Monday, April 02, 2007

Healthy Pizza?

I kinda figure there's only so much I can do raising my kids. Love 'em, educate 'em, and give them good nutrition. Okay, that's over simplifying, but it's a nice summary.

Nutrition is about more than vitamins and fiber. It's about developing healthy eating habits while your kids are small that will carry them through their lives. It's about finding ways to get good nutrition into their diets that they will actually like and eat, and about being aware of what is and isn't "good nutrition".

I go on about the goodness of whole grains from time to time. One of the problems with whole grains is the goodness you get from them isn't something you'll necessarily find on the nutrition labels. It's connected with healthy hearts, healthy digestive tracks, and includes iron, calcium, antioxidants, and about a jillion trace minerals. I try to use whole wheat a lot. The simplest way is to substitute half the flour in your baked goods with whole wheat flour. If you're buying your bread, make sure that "Whole Wheat Flour" is the very first ingredient listed. Not "enriched flour" or "wheat flour", if it doesn't say "whole wheat", it's not.

This comes up again because of an interesting article on that my husband found. The short version is that they discovered by using longer rise times and cooking the whole wheat dough longer and at higher temperatures, they can make healthy pizza dough. Apparently long rises and high heat causes more antioxidants to develop. And the part of the wheat that develops the antioxidants is not present in white flour.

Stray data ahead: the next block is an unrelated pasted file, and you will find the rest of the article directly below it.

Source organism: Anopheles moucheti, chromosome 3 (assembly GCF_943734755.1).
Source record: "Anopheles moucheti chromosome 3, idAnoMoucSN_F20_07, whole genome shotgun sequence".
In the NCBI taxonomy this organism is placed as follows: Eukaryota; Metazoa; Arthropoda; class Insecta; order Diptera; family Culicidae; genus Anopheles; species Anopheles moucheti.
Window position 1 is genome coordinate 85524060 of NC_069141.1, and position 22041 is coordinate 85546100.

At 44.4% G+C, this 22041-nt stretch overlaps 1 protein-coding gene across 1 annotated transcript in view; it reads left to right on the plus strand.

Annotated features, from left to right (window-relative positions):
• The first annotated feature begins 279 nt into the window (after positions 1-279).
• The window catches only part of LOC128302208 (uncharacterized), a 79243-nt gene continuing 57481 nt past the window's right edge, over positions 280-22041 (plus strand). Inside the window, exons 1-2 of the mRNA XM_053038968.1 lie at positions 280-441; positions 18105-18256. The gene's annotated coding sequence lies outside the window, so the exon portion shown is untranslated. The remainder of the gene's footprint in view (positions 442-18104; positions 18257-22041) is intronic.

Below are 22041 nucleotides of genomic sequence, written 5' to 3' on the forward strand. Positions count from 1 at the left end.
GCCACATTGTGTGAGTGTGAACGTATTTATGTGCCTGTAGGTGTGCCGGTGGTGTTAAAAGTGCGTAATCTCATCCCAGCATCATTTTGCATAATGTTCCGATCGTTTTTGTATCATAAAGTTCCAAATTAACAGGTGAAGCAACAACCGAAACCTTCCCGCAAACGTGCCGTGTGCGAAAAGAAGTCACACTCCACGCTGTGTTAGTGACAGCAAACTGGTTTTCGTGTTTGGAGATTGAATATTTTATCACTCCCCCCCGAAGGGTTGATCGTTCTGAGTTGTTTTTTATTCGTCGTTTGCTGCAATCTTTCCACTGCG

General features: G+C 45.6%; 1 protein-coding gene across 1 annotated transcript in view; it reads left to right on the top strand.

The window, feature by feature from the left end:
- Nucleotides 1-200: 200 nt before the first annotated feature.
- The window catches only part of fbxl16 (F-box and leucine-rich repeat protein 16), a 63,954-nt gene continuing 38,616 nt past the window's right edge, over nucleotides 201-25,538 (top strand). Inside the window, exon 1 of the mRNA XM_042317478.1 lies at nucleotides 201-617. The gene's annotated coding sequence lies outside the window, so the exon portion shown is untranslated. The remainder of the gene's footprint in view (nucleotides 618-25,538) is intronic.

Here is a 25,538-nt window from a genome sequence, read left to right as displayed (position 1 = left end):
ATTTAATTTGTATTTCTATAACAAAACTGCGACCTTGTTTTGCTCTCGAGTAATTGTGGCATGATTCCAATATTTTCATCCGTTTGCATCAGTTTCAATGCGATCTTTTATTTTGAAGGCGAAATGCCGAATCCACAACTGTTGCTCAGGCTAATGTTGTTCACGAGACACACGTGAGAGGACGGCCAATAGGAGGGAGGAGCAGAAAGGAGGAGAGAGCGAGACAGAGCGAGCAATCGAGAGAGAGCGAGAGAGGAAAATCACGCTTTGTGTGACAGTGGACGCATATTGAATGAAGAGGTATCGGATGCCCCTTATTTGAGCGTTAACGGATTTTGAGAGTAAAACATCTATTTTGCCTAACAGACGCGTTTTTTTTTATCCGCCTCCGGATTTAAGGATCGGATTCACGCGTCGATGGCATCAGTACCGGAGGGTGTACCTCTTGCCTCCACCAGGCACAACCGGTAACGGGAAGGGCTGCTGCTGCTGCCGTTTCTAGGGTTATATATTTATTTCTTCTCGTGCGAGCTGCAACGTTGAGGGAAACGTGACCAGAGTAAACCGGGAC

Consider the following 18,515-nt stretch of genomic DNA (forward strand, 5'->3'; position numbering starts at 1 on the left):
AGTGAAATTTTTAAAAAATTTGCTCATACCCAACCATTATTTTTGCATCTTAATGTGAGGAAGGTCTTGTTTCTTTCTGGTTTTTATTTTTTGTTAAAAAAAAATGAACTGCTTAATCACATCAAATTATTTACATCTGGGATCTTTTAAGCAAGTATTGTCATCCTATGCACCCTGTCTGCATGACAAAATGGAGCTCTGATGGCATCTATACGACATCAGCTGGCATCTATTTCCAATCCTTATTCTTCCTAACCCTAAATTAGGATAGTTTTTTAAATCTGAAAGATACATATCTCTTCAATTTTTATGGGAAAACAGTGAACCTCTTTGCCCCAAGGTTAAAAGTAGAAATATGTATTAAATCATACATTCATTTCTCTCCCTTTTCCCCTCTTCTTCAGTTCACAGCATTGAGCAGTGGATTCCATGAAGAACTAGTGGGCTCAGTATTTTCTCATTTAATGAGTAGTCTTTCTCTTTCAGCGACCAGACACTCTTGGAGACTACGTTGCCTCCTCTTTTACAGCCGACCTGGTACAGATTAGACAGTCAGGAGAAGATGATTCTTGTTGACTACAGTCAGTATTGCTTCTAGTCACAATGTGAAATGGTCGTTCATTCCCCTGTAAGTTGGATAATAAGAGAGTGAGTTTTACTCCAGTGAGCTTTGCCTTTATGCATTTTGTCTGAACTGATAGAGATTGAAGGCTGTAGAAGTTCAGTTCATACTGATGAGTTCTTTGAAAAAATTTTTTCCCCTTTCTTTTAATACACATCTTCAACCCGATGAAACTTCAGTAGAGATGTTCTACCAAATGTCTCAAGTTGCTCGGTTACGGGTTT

This is nice, because it applies to all whole wheat doughs. While it's hard to cook at higher temperatures longer for most breads, it's really really easy to do long rise times by doing a refrigerator rise. When you're ready to do the second rise (usually after shaping the loaf), put the shaped dough in the refrigerator for up to 24 hours. You may be able to go longer, I've never tried it. A refrigerator rise will also give your bread a smoother texture and fewer bubbles.

If you'd like to try making your own bread, may I recommend The New Homemaker. They have step-by-step instructions with pictures. If you're not fond of 100% whole wheat bread, use half wheat and half white flour instead.

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